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Mexico offers investors and businesses a land of opportunity that rivals any other emerging market, but doing business can be a time-absorbing task, which is why having local knowledge as part of the venture is crucial.
Once perceived as a land of violence and corruption, Mexico has transformed its reputation to become a land of opportunity. To make itself attractive to investors, the Mexican government has made improvements to its infrastructure and fostered competition in sectors such as transportation, energy and telecommunications. As a result, it now stands as the 13th largest economy in the world and the 11th in terms of purchasing power. A recent PwC report estimated that it would become the 7th largest economy in the world by 2050, behind Latin American counterparts Brazil and neighbour US.
One of the biggest changes for Mexico has been its trade policies. By opening its borders, Mexico has become a global manufacturing base, with strong links to consumer economies in North and South of America. What’s more, the price of labour has remained stable over the last decade while the cost of wages in Chinese factories has quintupled. As the Economist puts it, this has led to “Made in China” giving way to “Hecho en México”.
There are still many hurdles to overcome when doing business in Mexico, and international firms are often perplexed by the legal and fiscal system. Having local knowledge of the investment environment and good information on the legal, accounting and taxation framework can therefore be an asset for any overseas venture.
Starting a Business
Starting a business in Mexico was once a complex minefield, but thanks to tough government action the procedure today is much more manageable. The World Bank and International Finance Corporation (IFC) improved Mexico’s rank by 38 places this year, placing it in 36th place in the world for ease of starting a business. Still, there are several procedures which can be tricky to navigate for firms unfamiliar with the environment, particularly registration with the Mexican Social Security Institute (IMSS).
Dealing with Construction Permits
It takes 69 days and requires 10 procedures to deal with construction permits, which is around the OECD norm but far more efficient than the Latin America and Caribbean average. Water and sewerage connection takes the most time to complete - around a month on average - and obtaining a single zoning certificate stating specific land use and feasibility can be a complex task.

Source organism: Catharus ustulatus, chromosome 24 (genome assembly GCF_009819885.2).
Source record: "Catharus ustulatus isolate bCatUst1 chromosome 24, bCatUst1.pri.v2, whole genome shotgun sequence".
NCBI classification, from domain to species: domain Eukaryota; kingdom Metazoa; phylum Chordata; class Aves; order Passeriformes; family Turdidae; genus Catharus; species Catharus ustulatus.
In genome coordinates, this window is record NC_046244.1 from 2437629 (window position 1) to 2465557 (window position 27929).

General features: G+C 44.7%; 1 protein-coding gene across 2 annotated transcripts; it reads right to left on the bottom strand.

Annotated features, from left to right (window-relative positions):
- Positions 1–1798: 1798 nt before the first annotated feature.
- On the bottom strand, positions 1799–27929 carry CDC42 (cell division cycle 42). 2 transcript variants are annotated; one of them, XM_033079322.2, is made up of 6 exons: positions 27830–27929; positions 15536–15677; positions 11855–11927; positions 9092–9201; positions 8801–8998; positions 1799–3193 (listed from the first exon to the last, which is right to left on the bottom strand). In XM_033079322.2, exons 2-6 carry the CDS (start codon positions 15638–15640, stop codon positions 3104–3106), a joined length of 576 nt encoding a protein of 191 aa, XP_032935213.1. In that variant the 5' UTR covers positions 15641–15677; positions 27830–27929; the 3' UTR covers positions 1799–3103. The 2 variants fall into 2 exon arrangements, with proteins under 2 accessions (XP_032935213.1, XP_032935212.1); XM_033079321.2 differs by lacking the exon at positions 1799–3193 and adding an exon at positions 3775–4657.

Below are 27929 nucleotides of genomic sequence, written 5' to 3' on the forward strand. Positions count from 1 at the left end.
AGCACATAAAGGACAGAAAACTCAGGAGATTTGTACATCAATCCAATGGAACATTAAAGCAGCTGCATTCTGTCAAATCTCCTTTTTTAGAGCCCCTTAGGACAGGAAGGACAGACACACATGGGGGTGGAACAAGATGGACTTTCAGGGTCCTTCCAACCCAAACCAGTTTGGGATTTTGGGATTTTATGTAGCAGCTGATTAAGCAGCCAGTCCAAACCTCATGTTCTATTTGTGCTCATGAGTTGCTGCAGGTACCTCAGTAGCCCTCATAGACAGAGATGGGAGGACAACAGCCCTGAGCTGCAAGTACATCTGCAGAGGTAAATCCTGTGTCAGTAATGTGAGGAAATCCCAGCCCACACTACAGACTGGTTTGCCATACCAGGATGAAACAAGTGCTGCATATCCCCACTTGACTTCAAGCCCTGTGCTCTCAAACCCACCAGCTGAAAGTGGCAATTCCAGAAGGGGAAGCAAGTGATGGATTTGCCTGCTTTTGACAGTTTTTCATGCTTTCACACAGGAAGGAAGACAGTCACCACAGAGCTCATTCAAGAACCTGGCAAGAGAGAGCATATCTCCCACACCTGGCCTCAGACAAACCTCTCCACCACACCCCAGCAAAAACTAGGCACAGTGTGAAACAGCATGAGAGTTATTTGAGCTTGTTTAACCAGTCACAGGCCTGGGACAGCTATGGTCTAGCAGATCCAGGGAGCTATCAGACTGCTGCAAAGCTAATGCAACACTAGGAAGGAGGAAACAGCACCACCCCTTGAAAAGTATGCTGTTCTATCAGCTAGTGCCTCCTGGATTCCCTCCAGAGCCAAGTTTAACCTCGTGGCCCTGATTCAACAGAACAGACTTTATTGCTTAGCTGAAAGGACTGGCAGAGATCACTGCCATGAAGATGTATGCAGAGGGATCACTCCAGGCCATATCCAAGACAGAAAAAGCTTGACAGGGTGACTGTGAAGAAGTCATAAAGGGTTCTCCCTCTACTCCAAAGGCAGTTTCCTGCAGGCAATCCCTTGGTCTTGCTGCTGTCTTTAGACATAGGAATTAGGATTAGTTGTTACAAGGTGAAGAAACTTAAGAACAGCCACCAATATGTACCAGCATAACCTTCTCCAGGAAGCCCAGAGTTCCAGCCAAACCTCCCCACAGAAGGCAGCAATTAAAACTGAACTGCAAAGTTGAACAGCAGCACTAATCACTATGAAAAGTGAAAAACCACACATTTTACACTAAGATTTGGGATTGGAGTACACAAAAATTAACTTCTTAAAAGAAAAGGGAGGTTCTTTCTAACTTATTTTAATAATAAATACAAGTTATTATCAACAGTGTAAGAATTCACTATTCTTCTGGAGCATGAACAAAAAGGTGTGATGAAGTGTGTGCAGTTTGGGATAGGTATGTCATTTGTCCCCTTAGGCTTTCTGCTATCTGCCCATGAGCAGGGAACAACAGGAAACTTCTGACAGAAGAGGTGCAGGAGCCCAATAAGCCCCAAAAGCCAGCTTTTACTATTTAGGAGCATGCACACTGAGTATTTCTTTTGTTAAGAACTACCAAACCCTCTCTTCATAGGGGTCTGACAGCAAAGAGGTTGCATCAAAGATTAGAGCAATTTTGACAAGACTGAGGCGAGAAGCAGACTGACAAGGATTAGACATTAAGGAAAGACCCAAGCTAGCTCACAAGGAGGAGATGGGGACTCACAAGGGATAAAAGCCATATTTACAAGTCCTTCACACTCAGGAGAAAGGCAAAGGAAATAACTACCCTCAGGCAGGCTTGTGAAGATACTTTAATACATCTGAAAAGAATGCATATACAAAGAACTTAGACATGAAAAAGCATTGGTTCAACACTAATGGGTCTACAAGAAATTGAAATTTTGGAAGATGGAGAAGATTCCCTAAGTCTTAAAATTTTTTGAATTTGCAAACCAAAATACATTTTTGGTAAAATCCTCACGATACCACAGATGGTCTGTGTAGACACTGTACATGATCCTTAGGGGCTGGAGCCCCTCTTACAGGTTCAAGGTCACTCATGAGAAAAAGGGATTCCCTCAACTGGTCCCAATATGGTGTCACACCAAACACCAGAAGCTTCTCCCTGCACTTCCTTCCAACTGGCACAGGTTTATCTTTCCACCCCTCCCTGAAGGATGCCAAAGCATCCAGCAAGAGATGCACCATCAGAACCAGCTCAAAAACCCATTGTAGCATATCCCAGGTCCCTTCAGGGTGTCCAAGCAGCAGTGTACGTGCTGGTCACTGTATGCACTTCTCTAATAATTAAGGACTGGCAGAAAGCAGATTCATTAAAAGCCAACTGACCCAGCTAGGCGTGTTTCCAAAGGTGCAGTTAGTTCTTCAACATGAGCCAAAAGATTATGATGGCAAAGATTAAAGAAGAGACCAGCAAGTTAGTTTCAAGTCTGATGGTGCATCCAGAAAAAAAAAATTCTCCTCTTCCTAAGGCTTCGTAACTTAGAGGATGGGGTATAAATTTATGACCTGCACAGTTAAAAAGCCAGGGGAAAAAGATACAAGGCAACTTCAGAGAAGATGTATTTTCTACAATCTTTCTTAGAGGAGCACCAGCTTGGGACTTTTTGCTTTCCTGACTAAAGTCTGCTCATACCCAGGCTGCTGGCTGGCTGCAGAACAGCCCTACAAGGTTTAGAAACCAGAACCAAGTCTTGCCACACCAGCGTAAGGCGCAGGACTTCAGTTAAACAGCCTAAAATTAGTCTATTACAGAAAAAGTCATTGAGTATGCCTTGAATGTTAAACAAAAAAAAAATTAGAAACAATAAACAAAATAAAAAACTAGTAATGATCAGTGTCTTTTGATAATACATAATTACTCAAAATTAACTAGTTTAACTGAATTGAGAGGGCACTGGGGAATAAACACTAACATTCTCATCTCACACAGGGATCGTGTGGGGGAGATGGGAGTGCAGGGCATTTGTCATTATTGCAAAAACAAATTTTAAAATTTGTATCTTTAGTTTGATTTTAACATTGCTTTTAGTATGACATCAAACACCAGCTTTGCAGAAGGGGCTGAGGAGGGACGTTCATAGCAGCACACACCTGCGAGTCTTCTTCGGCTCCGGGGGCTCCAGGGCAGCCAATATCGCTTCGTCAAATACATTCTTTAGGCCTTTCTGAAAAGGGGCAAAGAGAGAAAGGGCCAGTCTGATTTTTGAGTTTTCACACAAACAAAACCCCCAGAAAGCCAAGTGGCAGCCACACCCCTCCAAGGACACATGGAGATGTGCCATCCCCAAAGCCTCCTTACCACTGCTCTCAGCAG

The World Bank and IFC rank Mexico in 130th place in the world for ease of getting electricity, underlining the complex nature of the procedure. It is a task laden with bureaucracy, and firms must submit applications, obtain certificates and inspections from the Comisión Federal de Electricidad (CFE), before a contractor can carry out the works.
Registering property is a long and arduous task, taking 74 days in total compared to the 26-day norm for OECD countries. Dealing with the Public Registry of Property of the Federal District can be particularly time consuming, and obtaining a certificate of good standing with the water service and the Zoning Certificate of the property can also take some time.
Mexico’s well developed financial sector puts it in good stead in terms of getting credit, although it is still relatively difficult compared to most developed nations in the world.
Investor protection is still a contentious issue in Mexico, although the North American Free Trade Agreement (NAFTA) has gone a long way in rectifying some of the past issues that existed in the country.
Paying taxes is a laborious process in Mexico, taking some 337 hours of business time per year, even though there are only six payments to be made. Corporate income tax at a rate of 30 per cent takes 155 hours alone to complete, and VAT filing and social security contributions take a long time to process.
Trading Across Borders
There is a substantial cost associated with trading across borders, far higher than the average in South America and the Caribbean. The cost of importing is around $1,450 per container and exporting costs $1,780. It also takes quite a long time to move containers, 12 days when importing and exporting on average.
Enforcing Contracts and Resolving Insolvency
It takes 415 days to enforce a contract, and there are 38 procedures involved in doing so, making it a complex task. Resolving insolvency, on the other hand, is more streamlined, taking only 1.8 years compared to 3.1 in the rest of South America and the Caribbean.
In Mexico’s typical business culture meetings start off slowly, and matters of importance - such as deal making - are generally not discussed until the end of a session. There is a large gap between the executive level and the various levels of the rest of the company, and decisions will usually be made by one person, rather than a board of directors.
We have the local knowledge to help you navigate these minefields. Whether you want to set up in Mexico or just want to streamline your Mexican operations, talk to us.